I'll never forget the day a good friend of mine I met at work finally got her acceptance letter from medical school. I was one of her biggest cheerleaders along the way, her “Oprah,” as she called me endearingly, her supportive cast, the person that nurtured her through her anxiety of facing the unknown of leveling up. In turn, she helped me, the sheepish girl in the cubicle next to her wearing all black and covered in cat hair, to embrace my inner badass along the way.
She exposed me to a new way of life, actually going into the world doing things that I wanted to do, wearing the clothes that I wanted to wear, and simply not giving a damn about how other people felt. I got to see that the present was a gift and I was dope in real life, not just the internet. She coached me from only feeling comfortable posting mirror pics to flexing in full-body pictures embracing every curve on my body, and knowing that I am a baddie. She encouraged me to go for opportunities I thought were way out of my league, like this one right here…being paid to share my thoughts with you.
So, you could imagine my confusion as I jumped and screamed "congratulations" on the other end of the phone upon hearing the news of her acceptance, like she just won a Grammy, and hung up in just about tears asking her, "What does this mean for me?"
At that moment, it just felt like she received her golden ticket out of the position that we hated, and I was just being left behind. The feeling wasn’t jealousy. I couldn't fathom treating her badly because she accomplished her goal, but I felt less than her and stuck in my circumstances.
I was envious.
I wanted that fearlessness that she had, that audacity to have faith in myself, that knowing that there was something bigger and better out there for me, and that drive to not stop until I got it regardless of my present circumstances. I wanted to be the main character in my story too.
But at that moment, as much as I loved, adored, and was inspired by her, I didn't want to be her, I simply wanted to become the kind of person that had the heart to live the life I wanted to live. She was merely just a teacher and a catalyst of change in my life that I will forever be grateful for, and as they say, "When the student is ready, the teacher appears."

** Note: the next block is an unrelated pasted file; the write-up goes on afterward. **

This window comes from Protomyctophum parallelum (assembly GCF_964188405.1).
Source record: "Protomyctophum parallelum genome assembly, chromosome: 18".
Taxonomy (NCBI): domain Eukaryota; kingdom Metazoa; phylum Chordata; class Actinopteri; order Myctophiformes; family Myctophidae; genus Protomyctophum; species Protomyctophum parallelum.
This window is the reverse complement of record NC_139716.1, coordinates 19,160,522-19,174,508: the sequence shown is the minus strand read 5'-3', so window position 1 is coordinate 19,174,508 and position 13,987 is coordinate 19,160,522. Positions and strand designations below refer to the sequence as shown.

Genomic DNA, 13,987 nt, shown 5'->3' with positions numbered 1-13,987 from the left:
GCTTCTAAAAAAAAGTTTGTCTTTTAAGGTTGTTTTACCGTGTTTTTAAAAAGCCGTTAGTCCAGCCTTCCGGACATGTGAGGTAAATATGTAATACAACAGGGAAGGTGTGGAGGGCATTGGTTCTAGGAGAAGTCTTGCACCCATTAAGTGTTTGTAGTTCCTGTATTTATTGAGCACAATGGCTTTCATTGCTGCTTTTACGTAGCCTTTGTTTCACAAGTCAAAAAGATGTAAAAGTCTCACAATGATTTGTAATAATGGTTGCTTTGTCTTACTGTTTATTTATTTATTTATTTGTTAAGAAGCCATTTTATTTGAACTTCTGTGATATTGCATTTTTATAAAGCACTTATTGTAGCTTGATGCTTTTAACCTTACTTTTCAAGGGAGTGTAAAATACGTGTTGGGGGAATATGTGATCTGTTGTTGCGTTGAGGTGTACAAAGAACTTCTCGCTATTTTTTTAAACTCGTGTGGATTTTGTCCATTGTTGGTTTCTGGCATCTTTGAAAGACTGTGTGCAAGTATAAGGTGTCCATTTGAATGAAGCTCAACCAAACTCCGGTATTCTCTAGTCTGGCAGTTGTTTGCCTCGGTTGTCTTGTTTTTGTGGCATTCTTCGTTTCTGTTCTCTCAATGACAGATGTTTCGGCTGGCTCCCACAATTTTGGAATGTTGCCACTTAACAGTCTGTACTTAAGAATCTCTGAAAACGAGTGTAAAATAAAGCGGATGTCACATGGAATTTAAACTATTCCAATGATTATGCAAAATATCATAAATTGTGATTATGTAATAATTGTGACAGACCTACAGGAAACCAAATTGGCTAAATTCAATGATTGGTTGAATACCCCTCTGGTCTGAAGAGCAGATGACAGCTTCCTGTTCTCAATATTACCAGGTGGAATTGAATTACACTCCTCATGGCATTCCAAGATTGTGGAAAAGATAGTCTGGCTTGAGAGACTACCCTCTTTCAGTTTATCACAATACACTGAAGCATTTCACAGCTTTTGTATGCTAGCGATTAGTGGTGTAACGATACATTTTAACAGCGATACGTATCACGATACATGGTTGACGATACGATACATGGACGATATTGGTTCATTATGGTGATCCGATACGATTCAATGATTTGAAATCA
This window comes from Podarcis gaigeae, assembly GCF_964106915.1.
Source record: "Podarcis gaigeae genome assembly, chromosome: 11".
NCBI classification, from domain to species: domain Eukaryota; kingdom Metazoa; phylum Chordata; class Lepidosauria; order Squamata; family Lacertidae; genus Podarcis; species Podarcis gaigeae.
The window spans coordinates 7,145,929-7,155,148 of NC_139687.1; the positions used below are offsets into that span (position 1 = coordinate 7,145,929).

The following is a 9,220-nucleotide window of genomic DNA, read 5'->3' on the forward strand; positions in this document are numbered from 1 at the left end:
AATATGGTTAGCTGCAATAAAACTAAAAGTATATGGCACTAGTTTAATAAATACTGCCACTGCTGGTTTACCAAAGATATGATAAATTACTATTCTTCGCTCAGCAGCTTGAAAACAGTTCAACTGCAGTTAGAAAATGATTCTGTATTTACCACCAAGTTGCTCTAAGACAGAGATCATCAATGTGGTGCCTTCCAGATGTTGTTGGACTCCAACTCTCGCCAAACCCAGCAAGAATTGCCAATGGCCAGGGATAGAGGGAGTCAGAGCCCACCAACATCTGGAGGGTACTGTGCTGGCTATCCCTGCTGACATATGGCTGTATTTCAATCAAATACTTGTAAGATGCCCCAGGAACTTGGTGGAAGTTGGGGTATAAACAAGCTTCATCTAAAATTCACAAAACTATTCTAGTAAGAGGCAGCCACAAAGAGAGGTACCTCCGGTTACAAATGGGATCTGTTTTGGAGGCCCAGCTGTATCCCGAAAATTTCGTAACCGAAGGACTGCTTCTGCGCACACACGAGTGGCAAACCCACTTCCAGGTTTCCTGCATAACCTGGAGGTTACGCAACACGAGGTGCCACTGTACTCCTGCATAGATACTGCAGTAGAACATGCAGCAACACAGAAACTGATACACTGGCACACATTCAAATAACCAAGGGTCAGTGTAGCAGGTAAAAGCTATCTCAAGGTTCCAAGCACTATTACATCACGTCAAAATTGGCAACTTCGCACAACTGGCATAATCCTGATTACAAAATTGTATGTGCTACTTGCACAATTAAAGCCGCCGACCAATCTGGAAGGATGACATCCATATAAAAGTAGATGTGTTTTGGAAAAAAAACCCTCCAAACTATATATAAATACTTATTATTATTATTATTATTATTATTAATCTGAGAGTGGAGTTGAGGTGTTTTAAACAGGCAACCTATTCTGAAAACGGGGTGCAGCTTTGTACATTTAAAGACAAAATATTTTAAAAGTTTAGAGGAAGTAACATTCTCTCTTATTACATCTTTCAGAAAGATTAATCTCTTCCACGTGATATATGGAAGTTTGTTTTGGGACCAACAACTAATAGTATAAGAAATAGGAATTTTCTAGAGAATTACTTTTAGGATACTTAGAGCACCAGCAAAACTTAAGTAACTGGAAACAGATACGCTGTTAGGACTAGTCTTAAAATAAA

It was her time to go and my time to put in the work to design my own life, and inspire others through my pursuit, just as she had done for me.
I say this to say, to a certain extent, it is very healthy to have friends that you are envious of, but jealousy is very unhealthy. Simply put:
Jealousy is when you treat someone badly because they have something that you want but feel you cannot obtain. For example, you want their success, to achieve what they have achieved, to have the type of relationships they have and/or a material object that they have, so you put them down to make yourself feel better.
Envy can be geared towards many different factors, tangible or intangible. However, envy can be described as admiring someone else's traits, accomplishments, and possessions externally and internally, letting this shed a light on areas of yourself and your life you are discontent with. It does not have to be mean-hearted or mean-spirited and can be a huge catalyst for positive change in your own life.
It's an opportunity to open up a dialogue with someone else to compliment them and to let them know they inspire you. This, in turn, can easily turn into an exchange of resources, strategies, and admiration because often, the person who is feeling envy has admirable qualities too.
Someone acting negatively on jealousy looks like:
- Copying you without giving you credit. Imitation is the sincerest form of flattery, but when it gets to the point, someone is emulating your whole vibe and work without recognizing you and treating you less than desirably at the same time.